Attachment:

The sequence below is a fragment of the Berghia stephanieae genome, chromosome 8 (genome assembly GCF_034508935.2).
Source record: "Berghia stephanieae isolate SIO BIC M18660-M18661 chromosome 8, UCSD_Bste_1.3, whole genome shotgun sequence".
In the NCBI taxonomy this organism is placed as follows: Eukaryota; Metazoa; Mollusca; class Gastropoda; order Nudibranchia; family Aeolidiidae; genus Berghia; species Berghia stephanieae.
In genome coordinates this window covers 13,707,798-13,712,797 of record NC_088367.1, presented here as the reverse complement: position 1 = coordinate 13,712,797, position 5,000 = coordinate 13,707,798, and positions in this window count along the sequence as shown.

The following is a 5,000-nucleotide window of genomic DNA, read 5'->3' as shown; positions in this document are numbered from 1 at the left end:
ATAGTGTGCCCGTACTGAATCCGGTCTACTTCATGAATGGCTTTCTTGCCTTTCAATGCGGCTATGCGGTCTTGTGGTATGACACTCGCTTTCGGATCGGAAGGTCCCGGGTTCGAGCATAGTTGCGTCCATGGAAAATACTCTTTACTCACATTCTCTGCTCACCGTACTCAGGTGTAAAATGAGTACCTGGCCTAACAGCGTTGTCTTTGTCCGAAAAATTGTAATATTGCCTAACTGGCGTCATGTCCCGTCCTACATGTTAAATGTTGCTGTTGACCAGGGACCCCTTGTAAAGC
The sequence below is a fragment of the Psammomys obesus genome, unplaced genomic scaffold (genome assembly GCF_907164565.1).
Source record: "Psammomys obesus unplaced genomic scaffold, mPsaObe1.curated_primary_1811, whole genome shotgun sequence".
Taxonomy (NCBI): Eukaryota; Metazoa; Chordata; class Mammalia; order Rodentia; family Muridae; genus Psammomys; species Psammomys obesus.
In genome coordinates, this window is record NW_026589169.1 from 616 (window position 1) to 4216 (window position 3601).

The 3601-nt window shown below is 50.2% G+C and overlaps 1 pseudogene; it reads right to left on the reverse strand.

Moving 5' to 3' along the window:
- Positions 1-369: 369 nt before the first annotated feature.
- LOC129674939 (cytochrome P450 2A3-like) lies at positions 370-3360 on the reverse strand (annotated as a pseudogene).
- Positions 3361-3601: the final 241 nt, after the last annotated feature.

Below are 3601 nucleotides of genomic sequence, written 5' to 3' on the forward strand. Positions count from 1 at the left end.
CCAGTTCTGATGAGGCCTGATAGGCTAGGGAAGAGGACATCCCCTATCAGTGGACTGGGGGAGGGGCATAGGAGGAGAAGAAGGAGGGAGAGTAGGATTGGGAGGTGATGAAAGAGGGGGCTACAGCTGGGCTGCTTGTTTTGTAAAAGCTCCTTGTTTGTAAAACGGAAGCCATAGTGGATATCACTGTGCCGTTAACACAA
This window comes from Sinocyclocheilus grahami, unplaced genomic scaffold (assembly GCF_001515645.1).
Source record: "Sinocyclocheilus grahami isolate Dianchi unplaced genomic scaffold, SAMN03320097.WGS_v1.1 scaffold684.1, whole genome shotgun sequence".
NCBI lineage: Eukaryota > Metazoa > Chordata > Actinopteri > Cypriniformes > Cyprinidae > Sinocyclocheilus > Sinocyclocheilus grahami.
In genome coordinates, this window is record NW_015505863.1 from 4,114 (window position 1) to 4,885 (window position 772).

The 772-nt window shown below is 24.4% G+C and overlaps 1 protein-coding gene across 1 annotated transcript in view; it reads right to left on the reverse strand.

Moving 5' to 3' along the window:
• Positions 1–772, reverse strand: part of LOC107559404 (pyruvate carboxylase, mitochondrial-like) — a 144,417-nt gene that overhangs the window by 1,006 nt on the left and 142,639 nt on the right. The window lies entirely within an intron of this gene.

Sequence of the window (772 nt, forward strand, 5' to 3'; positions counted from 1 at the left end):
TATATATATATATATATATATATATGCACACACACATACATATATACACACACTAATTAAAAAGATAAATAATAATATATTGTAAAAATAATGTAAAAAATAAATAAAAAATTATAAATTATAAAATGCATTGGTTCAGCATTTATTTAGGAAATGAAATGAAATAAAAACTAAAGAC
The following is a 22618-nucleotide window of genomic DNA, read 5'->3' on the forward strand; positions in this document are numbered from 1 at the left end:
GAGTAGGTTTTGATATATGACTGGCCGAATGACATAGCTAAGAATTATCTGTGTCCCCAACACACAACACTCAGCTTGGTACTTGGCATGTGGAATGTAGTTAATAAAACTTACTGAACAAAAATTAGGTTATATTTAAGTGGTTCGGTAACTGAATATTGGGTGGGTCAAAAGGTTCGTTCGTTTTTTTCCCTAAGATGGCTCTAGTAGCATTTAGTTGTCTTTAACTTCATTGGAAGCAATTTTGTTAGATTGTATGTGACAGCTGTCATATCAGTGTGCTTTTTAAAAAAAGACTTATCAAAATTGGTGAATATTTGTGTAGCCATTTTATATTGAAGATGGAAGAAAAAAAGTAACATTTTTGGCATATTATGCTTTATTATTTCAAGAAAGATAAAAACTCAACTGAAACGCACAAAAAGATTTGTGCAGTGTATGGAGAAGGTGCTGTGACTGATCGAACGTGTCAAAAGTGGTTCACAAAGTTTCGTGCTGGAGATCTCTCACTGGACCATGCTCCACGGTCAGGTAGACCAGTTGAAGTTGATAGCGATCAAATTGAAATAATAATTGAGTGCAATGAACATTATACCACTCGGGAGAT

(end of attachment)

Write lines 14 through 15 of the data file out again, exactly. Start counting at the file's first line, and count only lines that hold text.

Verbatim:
- LOC129674939 (cytochrome P450 2A3-like) lies at positions 370-3360 on the reverse strand (annotated as a pseudogene).
- Positions 3361-3601: the final 241 nt, after the last annotated feature.